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The local and remote machine both are Centos 7 machines, and when I run a remote script from the local machine, where the script is in the /home/user_name/scripts directory

I got the following:

$ ssh user_name@192.168.1.xx "bash -s" -- < scripts/machine-info.sh
-bash: scripts/machine-info.sh: No such file or directory

running this returns what is expected:

$ ssh user_name@192.168.1.xx 'scripts/machine-info.sh'
date is:  Thu Jul 25 01:43:35 CEST 2019
Hostname is:  linuxtb3
IP address is: 192.168.1.xx

as well as

$ ssh user_name@192.168.1.xx 'bash -s -- < scripts/machine-info.sh'
date is:  Thu Jul 25 01:45:13 CEST 2019
Hostname is:  linuxtb3
IP address is: 192.168.1.xx

Why does this command returns this answer?

$ ssh user_name@192.168.1.xx "bash -s" -- < scripts/machine-info.sh
-bash: scripts/machine-info.sh: No such file or directory
  • Do you have a copy of the script (in the same location) on the local machine? – ctrl-alt-delor Jul 25 at 11:22
2

In your command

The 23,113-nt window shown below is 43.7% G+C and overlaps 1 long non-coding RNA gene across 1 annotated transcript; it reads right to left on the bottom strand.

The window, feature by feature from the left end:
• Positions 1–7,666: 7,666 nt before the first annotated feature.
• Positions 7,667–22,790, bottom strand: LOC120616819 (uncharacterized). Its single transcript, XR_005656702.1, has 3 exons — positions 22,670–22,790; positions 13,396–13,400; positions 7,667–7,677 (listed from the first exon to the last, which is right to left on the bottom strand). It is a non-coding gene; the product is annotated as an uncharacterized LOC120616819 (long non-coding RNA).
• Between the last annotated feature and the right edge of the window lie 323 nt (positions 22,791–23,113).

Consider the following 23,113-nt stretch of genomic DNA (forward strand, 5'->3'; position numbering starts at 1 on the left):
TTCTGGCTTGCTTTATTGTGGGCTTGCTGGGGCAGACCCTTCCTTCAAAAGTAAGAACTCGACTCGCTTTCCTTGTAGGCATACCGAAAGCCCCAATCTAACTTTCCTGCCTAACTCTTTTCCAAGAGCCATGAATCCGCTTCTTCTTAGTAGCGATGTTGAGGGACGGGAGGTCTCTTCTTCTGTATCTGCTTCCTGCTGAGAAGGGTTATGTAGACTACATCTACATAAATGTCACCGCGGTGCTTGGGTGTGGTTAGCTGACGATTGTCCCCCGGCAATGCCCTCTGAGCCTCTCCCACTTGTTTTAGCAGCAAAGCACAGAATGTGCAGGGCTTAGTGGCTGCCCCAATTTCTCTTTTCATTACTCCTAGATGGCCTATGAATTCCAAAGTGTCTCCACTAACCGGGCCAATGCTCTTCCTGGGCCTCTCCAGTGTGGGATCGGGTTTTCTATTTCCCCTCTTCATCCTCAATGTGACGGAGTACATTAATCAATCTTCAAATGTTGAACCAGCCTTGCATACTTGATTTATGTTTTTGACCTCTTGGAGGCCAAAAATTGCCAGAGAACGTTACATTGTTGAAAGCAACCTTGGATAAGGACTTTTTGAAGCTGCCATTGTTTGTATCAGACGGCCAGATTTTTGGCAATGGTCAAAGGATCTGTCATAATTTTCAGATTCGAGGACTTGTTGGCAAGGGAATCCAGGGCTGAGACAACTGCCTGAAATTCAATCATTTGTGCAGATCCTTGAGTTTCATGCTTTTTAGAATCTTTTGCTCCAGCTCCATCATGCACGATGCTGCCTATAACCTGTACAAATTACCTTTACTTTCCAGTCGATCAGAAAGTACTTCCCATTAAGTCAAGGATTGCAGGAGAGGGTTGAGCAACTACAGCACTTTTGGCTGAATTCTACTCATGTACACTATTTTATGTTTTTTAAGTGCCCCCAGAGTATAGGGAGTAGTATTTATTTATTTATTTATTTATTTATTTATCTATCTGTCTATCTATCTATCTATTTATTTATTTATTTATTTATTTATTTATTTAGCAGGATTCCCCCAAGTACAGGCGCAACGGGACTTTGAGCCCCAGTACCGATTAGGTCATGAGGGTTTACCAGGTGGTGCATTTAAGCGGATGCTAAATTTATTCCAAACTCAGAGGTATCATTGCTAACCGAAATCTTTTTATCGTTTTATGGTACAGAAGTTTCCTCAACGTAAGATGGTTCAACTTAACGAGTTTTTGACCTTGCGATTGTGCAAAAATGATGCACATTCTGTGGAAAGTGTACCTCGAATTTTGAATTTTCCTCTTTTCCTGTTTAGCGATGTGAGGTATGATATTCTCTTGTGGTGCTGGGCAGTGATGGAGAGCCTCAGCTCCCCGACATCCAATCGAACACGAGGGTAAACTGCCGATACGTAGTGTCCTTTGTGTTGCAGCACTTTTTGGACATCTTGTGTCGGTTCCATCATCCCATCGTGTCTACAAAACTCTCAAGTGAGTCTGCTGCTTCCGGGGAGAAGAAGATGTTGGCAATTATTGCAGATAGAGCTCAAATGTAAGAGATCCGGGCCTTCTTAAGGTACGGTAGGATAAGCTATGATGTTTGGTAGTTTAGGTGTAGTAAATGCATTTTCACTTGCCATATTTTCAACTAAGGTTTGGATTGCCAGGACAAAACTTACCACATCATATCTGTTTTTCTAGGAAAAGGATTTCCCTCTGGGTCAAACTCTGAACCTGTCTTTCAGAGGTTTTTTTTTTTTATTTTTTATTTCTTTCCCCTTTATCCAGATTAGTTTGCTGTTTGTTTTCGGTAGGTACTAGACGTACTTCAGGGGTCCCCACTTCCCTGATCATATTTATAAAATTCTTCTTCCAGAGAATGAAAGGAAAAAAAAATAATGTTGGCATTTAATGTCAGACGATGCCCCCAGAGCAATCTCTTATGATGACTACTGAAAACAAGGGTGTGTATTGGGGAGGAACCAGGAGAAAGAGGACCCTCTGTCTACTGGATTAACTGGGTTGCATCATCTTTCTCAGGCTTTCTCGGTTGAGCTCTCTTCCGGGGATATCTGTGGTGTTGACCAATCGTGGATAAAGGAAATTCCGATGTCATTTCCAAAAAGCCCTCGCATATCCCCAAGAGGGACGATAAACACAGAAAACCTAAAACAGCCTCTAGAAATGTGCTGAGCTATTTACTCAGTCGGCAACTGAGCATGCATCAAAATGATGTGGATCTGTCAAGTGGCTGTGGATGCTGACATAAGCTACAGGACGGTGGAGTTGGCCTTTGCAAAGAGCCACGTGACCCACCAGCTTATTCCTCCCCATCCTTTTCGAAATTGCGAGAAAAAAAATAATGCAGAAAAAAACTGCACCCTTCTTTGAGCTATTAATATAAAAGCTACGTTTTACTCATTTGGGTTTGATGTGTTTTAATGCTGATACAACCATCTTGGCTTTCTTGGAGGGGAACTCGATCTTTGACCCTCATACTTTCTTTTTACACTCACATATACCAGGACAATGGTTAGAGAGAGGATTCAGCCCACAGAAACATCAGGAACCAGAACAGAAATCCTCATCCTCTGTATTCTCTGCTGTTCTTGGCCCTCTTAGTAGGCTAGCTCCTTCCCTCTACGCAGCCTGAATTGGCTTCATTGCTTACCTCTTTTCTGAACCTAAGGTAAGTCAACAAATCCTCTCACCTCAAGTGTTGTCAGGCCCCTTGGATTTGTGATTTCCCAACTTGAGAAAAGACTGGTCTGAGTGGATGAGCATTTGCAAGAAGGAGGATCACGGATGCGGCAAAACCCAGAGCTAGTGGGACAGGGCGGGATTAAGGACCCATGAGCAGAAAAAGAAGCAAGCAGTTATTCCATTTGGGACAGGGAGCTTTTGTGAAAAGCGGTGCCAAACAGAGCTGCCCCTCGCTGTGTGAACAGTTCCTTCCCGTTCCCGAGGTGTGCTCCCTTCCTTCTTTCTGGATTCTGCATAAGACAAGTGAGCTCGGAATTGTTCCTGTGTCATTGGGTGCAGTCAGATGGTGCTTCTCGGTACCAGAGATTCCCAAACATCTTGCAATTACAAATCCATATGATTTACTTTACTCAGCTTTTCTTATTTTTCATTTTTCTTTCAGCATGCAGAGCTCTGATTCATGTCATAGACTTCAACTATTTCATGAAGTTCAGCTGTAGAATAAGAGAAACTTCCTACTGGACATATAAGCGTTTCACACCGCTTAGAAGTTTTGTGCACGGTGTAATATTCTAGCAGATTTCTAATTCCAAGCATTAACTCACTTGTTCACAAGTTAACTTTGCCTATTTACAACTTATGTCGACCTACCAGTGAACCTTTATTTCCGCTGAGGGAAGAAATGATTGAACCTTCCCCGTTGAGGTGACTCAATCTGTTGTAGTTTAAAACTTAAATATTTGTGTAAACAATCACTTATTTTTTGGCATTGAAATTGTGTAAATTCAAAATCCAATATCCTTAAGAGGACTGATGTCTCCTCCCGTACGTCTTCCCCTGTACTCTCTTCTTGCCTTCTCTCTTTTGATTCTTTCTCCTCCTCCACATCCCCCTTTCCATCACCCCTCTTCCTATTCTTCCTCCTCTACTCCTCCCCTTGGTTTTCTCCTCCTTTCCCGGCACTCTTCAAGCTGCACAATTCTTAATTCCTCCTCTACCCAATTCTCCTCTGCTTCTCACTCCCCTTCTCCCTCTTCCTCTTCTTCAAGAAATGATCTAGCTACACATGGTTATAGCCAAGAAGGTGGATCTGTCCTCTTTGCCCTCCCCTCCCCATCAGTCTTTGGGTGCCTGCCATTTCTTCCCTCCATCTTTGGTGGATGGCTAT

ssh user_name@192.168.1.xx "bash -s" -- < scripts/machine-info.sh

the redirection from scripts/machine-info.sh happens locally. It's a redirection into the ssh command and the data would end up at the standard input of the remote bash -s process (if the file had existed locally, but it doesn't, which is why you get an error).

In the other examples you show, the script is accessed on the remote machine.

For example, in

ssh user_name@192.168.1.xx 'bash -s -- < scripts/machine-info.sh'

the redirection is part of the command executed on the remote machine due to the single quotes around the command string.

  • I found it out, the command will work ssh user_name@192.168.1.xx "bash -s" -- < scripts/machine-info.sh will work if there is a script at the local machine. – klaus Jul 25 at 9:46
  • 1
    @klaus Yes, this is what I mentioned. – Kusalananda Jul 25 at 9:51

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